Obviously, I have the same 24 hours a day that everyone else has. I make choices on how to spend those 24 hours. We all make choices, just not the same choices. Recently I have been doing a lot of things outside the family bubble – more work, more socialising, more Scouting, more volunteering for LiveSimply and for CAFOD and for the Birmingham Children’s Book Group.
Right now I am choosing to focus back in on the family. This is GCSE year with all the stress that entails just in terms of keeping morale up whilst facing mocks and reports and a feeling of impending doom that official exams tend to induce.
The offspring’s situation is made more complicated in that he is being counter-cultural and not staying on at school or college. I say counter-cultural, because the school system does not support young people in choosing a non-academic route. The difference between the support offered in the apprenticeship path and that we experienced in the funding-driven university route is frankly astounding. I understand why – schools are judged on how many children go into university, so have a vested interest in keeping their pupil on to sixth form. Sixth form colleges gain funding depending on the students they attract. Where is the motivation to explore other paths with young people?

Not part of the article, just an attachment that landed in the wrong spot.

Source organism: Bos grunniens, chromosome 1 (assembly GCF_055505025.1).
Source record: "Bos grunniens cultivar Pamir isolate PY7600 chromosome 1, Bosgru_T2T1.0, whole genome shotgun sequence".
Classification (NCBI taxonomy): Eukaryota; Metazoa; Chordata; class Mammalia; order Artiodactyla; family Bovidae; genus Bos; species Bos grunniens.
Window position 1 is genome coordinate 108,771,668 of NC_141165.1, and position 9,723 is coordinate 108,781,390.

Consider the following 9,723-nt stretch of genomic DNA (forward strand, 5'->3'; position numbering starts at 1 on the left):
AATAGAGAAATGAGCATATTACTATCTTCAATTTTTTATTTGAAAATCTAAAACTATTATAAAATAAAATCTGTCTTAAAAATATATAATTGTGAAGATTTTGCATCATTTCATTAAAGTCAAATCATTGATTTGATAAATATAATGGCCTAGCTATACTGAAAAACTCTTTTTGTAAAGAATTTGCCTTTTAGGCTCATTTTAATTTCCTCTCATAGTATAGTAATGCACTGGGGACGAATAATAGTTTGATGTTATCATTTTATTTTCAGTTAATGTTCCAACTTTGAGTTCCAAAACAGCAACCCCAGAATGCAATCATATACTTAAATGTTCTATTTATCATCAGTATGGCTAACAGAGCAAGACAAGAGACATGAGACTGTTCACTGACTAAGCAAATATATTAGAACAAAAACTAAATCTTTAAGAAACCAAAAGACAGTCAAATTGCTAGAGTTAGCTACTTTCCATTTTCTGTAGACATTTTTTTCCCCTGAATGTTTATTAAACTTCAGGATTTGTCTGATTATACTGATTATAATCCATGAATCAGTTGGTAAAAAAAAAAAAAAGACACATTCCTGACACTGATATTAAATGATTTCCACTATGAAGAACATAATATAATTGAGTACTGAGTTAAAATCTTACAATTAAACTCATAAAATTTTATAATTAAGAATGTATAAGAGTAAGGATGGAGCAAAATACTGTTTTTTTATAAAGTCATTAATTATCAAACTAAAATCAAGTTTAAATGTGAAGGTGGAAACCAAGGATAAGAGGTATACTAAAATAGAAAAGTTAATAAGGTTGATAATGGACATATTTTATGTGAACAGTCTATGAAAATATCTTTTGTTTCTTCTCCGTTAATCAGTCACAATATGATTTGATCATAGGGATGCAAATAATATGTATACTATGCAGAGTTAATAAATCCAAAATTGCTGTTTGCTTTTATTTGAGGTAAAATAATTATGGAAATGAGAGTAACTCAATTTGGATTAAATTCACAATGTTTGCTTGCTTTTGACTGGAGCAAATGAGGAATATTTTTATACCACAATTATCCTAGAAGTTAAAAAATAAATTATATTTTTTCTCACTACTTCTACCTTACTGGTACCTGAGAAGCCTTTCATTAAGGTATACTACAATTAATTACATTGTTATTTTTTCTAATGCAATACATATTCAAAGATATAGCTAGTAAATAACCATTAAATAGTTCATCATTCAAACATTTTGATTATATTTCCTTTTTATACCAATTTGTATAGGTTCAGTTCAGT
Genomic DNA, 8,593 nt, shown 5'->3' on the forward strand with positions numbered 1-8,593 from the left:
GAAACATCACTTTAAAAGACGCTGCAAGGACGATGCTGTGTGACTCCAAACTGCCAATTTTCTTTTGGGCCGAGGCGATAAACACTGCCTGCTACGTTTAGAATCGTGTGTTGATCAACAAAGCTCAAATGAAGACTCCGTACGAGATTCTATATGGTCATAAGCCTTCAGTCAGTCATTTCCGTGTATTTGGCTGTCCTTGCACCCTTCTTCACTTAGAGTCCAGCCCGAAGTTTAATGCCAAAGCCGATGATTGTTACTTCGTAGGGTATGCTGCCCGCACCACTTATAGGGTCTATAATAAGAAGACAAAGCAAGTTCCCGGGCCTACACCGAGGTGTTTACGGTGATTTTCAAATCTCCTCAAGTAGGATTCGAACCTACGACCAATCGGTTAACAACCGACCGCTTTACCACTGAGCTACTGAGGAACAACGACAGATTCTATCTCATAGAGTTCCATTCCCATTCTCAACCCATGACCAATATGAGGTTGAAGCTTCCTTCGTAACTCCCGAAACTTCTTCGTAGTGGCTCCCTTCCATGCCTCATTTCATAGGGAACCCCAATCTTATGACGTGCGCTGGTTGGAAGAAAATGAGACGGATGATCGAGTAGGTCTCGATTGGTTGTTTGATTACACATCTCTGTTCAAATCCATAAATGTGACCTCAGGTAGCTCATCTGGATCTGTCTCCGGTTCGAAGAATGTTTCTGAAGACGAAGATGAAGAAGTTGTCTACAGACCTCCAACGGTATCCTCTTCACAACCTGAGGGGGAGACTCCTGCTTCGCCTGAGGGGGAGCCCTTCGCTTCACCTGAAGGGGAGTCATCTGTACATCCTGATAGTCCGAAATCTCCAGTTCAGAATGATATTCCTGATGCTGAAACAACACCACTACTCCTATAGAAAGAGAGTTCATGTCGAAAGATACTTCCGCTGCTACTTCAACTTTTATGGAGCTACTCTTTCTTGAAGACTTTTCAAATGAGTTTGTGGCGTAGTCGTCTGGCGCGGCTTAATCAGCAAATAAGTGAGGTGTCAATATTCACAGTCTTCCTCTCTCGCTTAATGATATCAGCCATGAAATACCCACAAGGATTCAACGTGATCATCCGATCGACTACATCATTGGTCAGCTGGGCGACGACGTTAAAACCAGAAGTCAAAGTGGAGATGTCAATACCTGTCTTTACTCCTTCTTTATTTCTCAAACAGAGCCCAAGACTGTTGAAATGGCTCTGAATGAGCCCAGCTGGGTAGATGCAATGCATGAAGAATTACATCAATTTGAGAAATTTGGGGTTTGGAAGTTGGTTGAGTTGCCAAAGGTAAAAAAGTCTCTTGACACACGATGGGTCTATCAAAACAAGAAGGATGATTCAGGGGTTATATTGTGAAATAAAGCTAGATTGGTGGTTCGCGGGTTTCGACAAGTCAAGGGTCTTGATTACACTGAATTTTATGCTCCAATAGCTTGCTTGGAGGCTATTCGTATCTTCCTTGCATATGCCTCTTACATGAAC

At home. That is where the motivation and the time must come. It is a long, complicated and, this week at least, traumatic experience. We have so far failed the offspring enormously by offering the wrong advice, but we have also gathered all our skills in mentoring and coaching and he is learning so much and gaining a huge amount.
We are thrilled to see some of his choices in how to spend his hours having an impact. Applying for a job is hard work, but he had practice in applying for a place on the Scout World Jamboree (he failed to get a place, so rejection will not be new). All his skills and training as a Young Leader in Scouts and the church youth group are being mentioned in applications, as are his experiences in Scouts of working in a team and being held responsible for activities with the Cubs. His Bivouac and Duke of Edinburgh awards are interesting and influential experiences.
Importantly this week he is learning to deal with things going wrong, with trying to schedule a lot of extra time to fill out 10-page applications in a packed pre-Christmas schedule in the middle of his mock exams. It’s a week of growing up, of stress, but also of precious time of us supporting each other, offering advice, a shoulder to cry on and a ton of tea (me) and hot chocolate (him) and the occasional mince pie.
I have been criticised this week for having a dirty house – an example of what I choose not to do – but right now, I am happy with the example I have set of building my tribe, getting out of the house and meeting people and learning new skills and gaining life skills wherever and whenever I can. And most of all I am proud of our ability to re-focus back on each other as a family when we need to.